Monday, June 22, 2009

Portrait of the Artist of an Old Man

George Viener, Director of the Outsider Folk Art Gallery, left a message the other day with exciting news: two of my wood carvings, Father of His Country and Eve of Liberty, have sold and I will be a featured artist in the gallery during July and August.

The gallery, which is based in Reading, PA, specializes in outsider and folk art. Both are the work of self-taught artists. So,what is the difference? The proprietor of a Manhattan folk art gallery has this to say on his web site: “Outsiders live on the margins of American life. Folk artists live in the mainstream. Outsiders are often troubled people living their lives in isolation or, frequently, they find themselves institutionalized because of emotional or mental instabilities or incarcerated because of criminal conduct. Folk artists are everyday Americans, with families and friends, and homes, and mortgages, and pets, and soccer games, and tuition, and church, and bills, and debt, often with full-time jobs.”

Clearly, he takes a dim view of outsider artists, but manages to make folk artists sound like Republicans. Based on his character description, it could go either way for me. Maybe because I haven’t been institutionalized yet, most people, if they consider my work art at all, consider it folk art. I don’t think much about such things. As I say on my bio on the gallery web site:” I do what I do, and it is what it is.” (Note: the use of two clich├ęs in one sentence, though a crime, is not enough to get me categorized as an outsider artist.)

George took an interest in my work after I had bombarded him with emails urging him to visit my blog site, http://www.jandersenfolkcarving.blogspot.com. Several months ago, at his invitation, I took some of my carvings out there. He liked them, but was not sure where they would fit in the gallery at that time. We agreed that he would keep them and try to sell them on the gallery web site.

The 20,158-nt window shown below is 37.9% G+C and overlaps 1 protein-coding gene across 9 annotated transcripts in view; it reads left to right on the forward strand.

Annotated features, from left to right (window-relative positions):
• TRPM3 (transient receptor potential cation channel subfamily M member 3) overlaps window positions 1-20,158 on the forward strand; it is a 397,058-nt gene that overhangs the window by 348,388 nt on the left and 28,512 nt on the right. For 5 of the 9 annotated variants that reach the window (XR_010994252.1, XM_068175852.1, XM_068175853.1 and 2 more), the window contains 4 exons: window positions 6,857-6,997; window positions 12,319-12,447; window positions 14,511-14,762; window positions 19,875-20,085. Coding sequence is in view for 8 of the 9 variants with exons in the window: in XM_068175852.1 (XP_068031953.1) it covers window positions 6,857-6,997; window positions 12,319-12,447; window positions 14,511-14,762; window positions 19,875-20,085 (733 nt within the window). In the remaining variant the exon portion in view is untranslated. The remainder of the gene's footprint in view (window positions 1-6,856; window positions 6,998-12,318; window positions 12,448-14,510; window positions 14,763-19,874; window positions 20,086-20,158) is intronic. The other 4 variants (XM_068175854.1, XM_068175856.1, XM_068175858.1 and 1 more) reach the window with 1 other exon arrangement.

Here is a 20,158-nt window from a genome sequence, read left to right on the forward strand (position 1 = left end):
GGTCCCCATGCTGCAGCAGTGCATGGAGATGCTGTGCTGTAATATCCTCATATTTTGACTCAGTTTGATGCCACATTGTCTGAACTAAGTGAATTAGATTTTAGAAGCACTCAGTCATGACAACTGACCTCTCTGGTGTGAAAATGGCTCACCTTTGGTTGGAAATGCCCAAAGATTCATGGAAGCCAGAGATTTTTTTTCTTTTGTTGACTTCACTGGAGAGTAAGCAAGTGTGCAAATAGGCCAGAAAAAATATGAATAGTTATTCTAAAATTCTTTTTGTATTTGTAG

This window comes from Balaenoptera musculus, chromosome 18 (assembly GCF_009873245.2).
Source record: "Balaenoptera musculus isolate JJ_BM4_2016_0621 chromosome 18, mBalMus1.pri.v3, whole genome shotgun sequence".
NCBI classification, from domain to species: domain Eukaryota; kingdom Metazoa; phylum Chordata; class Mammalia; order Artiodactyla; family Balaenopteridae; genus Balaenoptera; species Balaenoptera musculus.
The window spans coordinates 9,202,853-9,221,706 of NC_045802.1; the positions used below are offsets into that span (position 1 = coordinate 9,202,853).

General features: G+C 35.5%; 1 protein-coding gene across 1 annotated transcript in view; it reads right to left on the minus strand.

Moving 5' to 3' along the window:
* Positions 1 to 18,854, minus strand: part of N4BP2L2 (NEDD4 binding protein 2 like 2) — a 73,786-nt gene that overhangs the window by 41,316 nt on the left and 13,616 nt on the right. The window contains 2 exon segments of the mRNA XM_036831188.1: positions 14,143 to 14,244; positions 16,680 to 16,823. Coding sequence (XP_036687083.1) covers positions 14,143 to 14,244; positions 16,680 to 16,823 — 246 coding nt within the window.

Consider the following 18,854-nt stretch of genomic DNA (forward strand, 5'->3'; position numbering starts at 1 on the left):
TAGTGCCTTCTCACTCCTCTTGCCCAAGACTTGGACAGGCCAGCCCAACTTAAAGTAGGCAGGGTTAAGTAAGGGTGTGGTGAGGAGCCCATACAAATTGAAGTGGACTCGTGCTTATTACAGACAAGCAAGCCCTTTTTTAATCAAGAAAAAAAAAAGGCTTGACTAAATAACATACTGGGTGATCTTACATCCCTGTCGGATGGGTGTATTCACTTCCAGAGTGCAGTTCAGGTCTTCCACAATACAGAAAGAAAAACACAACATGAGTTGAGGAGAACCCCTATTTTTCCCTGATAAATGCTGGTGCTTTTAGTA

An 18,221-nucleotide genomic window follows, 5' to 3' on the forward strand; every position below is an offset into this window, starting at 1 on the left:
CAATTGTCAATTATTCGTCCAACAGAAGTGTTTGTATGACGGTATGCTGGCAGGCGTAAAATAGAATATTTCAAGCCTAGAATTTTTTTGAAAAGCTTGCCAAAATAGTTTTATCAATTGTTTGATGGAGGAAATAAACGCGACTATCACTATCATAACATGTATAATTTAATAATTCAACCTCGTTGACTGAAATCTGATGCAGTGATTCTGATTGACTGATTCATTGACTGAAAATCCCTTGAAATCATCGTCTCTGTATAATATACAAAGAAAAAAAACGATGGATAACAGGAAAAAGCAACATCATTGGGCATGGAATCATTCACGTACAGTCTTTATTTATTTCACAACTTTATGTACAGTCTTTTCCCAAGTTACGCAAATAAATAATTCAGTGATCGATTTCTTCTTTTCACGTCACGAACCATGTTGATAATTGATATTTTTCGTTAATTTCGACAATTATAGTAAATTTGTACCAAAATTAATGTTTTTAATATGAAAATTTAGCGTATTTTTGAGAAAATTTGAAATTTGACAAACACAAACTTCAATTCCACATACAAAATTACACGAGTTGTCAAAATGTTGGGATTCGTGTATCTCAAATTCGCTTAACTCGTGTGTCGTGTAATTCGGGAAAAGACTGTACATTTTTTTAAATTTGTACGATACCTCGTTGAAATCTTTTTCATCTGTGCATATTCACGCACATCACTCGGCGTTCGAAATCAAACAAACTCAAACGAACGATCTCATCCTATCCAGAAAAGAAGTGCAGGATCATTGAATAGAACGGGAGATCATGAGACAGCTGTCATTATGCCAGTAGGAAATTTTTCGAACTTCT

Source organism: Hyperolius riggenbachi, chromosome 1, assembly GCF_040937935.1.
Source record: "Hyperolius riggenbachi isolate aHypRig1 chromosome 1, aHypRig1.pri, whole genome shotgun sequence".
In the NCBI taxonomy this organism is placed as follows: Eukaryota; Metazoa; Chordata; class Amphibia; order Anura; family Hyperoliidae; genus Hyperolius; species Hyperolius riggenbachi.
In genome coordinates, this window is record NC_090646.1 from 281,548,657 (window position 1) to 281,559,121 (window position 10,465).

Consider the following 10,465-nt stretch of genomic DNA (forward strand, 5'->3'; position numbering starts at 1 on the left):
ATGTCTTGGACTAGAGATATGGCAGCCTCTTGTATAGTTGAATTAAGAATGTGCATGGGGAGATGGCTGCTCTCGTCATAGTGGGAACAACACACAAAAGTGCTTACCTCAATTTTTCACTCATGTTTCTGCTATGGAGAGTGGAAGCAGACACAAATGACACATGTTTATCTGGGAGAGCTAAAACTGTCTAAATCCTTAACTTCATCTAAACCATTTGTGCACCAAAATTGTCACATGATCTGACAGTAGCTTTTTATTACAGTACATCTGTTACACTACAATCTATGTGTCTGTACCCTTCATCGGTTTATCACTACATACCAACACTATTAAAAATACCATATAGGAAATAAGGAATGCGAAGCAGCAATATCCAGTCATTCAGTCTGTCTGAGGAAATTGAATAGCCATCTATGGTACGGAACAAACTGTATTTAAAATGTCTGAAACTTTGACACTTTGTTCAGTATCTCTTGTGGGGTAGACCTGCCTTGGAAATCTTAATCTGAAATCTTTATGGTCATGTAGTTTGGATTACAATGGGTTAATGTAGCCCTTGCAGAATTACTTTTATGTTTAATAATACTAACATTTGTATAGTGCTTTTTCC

His phone message was followed by several days of missed calls and intense fantasizing on my part. As befits a borderline outsider artist, I am bi-polar in my wool gathering.

In my manic mode, I convince myself that the American Folk Art Museum is the buyer of the pieces and that I can now quadruple my price. I am picturing my grandson taking his children there and saying: “The American art treasures encased over there were carved by your great grandfather. You come from a proud legacy, my dears.”

In my depressive mode, I am sure they will break in transit and the buyers will demand their money back. Or worse yet, one of their children will poke his eye out on George Washington’s sword and they will sue me for every dime I have.

Anyway, I am relieved to hear from George Viener. The buyers are collectors from Louisiana and really like my work. I will be a featured artist at the Outsider Folk Art Gallery for July and August.

I am very pleased. This is a highly regarded gallery in this niche of the art world, and I never in the world expected to sell anything. When I told my daughter the good news she said: “Well, you topped Van Gogh. He never sold anything in his lifetime.” At least I have cleared that hurdle. In case you are wondering, Vincent Van Gogh, although he meets most aspects of the aforementioned expert’s description of an outsider artist, ironically, would not be considered one since he received extensive art training.

But now I worry that perhaps these Louisiana buyers live on the Gulf coast and my art might be lost to history in a catastrophic flood like what happened to that potter in Mississippi or Alabama whose name I don’t remember who would never sell any of his work only to have all his pots broken in a gigundus hurricane. Well, as the philosopher once said: nothing breeds anxiety like success.

I will enjoy the moment, though, and not let it go to my head. Speaking of which, I wonder how I would look in a beret?

Friday, June 12, 2009

The Navigator

I purchased a Garman.

This is a little GPS gizmo that gives you real time driving directions in a firm, but friendly, female voice. I think they chose a female voice because most men are married, or have significant others, and are used to taking orders from women (“Dear, if I follow your directions can we make whoopee tonight?). Women on the other hand are probably more comfortable with some sisterly advice than with the ravings of a bullying male. (“What the hell is wrong with you? You missed our damn turn!”).

I am liking the little thing so far, since I have absolutely no sense of direction. Whichever way I am heading feels like up, or north, to me. I have to turn the map with the direction I am supposed to be heading pointed up to determine if my next turn is a right or left. The whole sun thing doesn’t work for me either, because I can never remember if it rises in the east and sets in the west or the other way around. Aside: I wonder if people who have a sense of direction feel like they are going down, or falling, when they are heading south?